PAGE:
We’ve all had those days or weeks where things just don’t go our way. Whether you’re dealing with a lot of stress at work or coping with the loss of a loved one, hard times can really get you down and not feeling like yourself.
However, sometimes, there are other factors at play. As health care providers, we always try to to get to the root cause of an issue and see mood disorders as a symptom, not the problem. For example, health conditions like nutritional deficiencies, thyroid disorders, chronic pain syndromes, food allergies and hormonal imbalances can all lead to mood disorders like depression, anxiety or insomnia.
Whatever the case may be, here are a few simple things you can do on a regular basis to boost your mood and support your overall mental and physical wellbeing.
1. Start with food
The vitamins and nutrients we get from food are not only essential for our physical health, but for our mental health as well. For instance, Iron and Vitamin B-12 deficiencies can lead to increased feelings of stress, anxiety and irritability. Additionally, protein deficiency can lead to low mood, as it’s required for the synthesis of many important neurotransmitters (brain chemical messengers) including dopamine.
If you feel like you might have a nutritional deficiency, talk to your licensed healthcare provider and get tested first before adding any supplements to your diet. Too much of minerals iron like can become toxic if taken in excess.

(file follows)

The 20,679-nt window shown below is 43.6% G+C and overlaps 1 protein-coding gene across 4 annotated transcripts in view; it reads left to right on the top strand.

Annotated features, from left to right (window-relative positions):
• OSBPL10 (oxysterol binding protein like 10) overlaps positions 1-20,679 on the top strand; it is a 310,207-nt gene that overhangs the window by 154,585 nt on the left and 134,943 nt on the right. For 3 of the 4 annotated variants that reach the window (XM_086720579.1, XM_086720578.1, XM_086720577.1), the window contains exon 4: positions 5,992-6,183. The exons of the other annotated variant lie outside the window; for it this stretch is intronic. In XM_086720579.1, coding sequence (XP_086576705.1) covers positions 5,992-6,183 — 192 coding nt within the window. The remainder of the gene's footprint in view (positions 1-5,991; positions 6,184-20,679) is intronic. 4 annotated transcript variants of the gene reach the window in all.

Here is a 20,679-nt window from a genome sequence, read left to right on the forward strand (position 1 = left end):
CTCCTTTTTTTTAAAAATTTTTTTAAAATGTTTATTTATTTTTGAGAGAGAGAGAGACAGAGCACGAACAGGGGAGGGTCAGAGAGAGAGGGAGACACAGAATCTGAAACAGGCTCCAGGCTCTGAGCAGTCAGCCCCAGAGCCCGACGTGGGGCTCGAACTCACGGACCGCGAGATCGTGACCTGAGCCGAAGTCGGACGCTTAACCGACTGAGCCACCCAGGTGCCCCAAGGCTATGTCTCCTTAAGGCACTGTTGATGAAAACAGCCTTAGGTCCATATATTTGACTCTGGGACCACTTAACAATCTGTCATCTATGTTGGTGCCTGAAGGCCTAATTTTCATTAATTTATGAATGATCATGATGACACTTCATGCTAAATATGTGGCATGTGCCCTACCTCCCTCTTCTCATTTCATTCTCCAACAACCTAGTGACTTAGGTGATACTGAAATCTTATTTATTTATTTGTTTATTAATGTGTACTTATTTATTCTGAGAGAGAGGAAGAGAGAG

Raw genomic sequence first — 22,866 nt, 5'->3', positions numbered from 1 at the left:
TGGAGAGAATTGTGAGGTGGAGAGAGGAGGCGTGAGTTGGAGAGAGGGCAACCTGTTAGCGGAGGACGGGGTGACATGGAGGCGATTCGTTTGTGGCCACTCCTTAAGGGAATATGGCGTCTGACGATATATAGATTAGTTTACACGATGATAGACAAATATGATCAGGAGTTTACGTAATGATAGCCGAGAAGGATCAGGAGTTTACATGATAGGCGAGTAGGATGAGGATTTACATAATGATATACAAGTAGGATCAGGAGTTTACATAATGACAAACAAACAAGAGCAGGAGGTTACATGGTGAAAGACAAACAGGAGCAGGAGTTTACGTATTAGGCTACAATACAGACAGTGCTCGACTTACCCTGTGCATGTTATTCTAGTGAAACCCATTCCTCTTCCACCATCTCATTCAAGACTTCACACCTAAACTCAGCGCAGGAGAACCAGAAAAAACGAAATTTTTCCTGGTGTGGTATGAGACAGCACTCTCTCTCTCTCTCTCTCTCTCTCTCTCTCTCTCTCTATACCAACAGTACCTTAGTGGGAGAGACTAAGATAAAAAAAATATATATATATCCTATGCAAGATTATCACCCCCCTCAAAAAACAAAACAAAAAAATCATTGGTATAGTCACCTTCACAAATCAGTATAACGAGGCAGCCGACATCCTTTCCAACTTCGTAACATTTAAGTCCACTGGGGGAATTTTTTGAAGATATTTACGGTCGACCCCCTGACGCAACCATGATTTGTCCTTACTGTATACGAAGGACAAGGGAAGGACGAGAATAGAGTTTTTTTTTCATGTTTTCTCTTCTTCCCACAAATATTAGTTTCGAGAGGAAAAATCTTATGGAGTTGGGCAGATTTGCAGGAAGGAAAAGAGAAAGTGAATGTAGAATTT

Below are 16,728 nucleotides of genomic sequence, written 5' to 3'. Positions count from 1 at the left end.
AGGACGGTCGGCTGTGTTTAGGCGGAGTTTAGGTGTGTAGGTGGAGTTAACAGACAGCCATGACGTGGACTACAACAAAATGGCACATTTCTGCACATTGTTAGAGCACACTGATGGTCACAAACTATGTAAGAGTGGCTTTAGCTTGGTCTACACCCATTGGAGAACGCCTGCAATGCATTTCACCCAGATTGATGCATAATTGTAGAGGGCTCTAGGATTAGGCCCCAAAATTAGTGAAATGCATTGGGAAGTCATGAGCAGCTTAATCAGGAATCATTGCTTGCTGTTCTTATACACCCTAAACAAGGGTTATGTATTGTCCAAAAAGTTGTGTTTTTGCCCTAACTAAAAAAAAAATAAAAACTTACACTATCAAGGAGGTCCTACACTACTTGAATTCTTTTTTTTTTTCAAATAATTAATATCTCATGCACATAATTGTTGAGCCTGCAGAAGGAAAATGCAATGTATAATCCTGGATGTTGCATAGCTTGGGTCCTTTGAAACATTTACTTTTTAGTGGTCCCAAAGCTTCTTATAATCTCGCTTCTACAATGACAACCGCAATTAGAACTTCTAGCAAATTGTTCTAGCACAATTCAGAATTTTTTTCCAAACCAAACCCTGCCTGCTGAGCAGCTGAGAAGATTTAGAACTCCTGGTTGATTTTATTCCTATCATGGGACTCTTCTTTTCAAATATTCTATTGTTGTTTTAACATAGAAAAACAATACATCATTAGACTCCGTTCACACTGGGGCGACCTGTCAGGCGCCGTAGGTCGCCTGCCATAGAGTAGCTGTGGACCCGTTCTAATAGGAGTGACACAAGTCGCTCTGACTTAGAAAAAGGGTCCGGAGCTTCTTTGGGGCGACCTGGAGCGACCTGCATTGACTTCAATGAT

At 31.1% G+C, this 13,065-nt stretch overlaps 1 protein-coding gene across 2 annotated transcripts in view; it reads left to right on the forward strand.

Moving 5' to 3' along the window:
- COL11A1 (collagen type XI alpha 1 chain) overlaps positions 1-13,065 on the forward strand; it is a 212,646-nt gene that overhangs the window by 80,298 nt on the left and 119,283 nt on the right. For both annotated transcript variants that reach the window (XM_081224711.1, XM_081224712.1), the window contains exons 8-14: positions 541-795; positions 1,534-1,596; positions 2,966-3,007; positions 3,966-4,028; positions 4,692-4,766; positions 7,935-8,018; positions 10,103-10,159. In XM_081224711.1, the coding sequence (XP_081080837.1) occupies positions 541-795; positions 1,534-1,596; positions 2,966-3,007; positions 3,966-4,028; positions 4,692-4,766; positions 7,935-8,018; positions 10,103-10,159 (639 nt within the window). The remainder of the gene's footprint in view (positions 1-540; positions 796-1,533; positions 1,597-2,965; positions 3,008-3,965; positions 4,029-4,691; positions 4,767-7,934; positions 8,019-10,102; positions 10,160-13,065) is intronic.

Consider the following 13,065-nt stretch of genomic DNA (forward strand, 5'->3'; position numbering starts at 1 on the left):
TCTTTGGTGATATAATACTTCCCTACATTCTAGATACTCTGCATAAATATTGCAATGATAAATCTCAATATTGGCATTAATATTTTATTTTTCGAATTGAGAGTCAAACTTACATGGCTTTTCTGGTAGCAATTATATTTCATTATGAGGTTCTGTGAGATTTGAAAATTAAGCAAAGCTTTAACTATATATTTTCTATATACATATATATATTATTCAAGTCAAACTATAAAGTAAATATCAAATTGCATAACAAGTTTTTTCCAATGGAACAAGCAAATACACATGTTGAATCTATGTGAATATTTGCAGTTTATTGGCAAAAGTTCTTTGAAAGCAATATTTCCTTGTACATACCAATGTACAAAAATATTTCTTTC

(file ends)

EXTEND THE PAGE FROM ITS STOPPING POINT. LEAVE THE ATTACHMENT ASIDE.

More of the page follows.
However, it’s always a good idea to fill your plate with lots of fruit, vegetables, lean protein, and healthy fats. Keep inflammatory foods like sugar, processed food, hormone-free red meat, and refined grains like white rice, white bread and pasta to a minimum as they have been linked to depression.
2. Move your body
Heard of the “runner’s high”? Physical activity is known to release endorphins, i.e. those “feel good” pain-reducing chemicals that produce a positive, euphoric feeling. Regular exercise may even be comparable to antidepressants in some individuals and has also been shown to alleviate anxiety.
To get the most mood-boosting benefits, aim for at least 30 to 40 minutes of moderate physical activity at least three times a week. Some examples include cycling, swimming, and resistance training.
3. Get a good night’s sleep
We all know how good it feels to get a really good night’s sleep, especially if you’ve been burning the candle at both ends for a while. On the flipside, we’ve likely all felt the side effects of sleep deprivation at one point or another – irritability, moodiness and even depression.
The best way to ensure you get the most restful sleep is to practice good sleep hygiene. This means adopting habits like going to bed at the same time every night, sleeping in a dark room, and avoiding screen time for at least one hour before bedtime.
However, if you’ve tried these tactics and are still having issues with your sleep, it may be time to visit a licensed healthcare provider to see if they can look into your cortisol levels, blood sugar, and/or thyroid. You can book a free Meet and Greet Consultation Call with one of our Naturopathic Doctors here.